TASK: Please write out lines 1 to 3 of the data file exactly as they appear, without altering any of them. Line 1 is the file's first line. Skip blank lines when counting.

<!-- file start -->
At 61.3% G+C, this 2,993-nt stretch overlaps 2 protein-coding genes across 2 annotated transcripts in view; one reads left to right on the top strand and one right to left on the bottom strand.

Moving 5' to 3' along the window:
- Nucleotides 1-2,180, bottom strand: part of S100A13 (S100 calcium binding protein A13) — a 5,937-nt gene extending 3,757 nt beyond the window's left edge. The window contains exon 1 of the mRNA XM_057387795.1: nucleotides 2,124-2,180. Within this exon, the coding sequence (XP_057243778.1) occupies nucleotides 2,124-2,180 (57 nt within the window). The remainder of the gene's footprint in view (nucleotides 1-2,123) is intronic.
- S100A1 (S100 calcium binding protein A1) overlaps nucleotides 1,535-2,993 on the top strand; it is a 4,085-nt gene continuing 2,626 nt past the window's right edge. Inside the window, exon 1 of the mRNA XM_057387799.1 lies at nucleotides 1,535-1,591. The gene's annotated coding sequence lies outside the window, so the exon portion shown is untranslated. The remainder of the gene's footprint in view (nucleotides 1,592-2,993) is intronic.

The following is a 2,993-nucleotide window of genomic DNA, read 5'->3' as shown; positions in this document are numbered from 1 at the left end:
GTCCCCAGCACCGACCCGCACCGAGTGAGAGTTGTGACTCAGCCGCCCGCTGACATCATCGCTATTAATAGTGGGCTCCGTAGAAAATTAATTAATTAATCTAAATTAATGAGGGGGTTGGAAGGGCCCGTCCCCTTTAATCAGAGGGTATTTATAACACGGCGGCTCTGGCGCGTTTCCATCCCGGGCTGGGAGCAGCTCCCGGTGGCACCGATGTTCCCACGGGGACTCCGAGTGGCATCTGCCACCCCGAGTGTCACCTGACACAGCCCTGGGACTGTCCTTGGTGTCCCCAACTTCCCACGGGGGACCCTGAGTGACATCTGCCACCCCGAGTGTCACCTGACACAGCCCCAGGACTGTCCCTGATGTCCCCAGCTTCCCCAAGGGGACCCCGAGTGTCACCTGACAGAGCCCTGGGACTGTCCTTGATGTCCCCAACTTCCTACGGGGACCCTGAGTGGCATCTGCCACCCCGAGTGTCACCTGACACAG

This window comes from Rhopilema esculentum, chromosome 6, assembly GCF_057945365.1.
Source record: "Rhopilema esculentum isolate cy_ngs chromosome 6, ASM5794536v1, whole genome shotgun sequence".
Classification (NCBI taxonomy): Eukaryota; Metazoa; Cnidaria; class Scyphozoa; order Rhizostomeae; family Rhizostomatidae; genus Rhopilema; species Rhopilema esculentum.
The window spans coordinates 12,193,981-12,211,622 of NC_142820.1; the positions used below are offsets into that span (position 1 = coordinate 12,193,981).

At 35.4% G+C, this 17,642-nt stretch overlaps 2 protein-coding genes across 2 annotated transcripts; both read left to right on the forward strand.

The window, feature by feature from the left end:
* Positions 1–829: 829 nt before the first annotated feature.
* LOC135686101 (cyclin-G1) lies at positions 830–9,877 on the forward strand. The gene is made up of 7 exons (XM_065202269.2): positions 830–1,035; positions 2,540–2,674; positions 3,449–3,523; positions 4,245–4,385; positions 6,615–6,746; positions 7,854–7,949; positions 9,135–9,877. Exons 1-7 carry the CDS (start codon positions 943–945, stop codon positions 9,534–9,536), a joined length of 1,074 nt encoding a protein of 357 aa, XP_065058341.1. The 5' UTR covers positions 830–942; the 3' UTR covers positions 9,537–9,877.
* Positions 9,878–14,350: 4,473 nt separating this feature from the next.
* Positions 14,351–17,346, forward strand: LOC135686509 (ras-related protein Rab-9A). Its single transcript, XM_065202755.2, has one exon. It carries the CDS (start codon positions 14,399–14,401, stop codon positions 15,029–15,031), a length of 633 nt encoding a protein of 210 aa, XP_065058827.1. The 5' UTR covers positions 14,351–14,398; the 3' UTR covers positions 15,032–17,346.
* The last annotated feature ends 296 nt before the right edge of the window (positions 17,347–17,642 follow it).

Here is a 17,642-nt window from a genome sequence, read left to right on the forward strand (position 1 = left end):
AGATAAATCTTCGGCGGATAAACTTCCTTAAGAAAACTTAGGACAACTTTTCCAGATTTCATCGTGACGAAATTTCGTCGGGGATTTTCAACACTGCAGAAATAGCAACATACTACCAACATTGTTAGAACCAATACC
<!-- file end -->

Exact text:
At 61.3% G+C, this 2,993-nt stretch overlaps 2 protein-coding genes across 2 annotated transcripts in view; one reads left to right on the top strand and one right to left on the bottom strand.

Moving 5' to 3' along the window:
- Nucleotides 1-2,180, bottom strand: part of S100A13 (S100 calcium binding protein A13) — a 5,937-nt gene extending 3,757 nt beyond the window's left edge. The window contains exon 1 of the mRNA XM_057387795.1: nucleotides 2,124-2,180. Within this exon, the coding sequence (XP_057243778.1) occupies nucleotides 2,124-2,180 (57 nt within the window). The remainder of the gene's footprint in view (nucleotides 1-2,123) is intronic.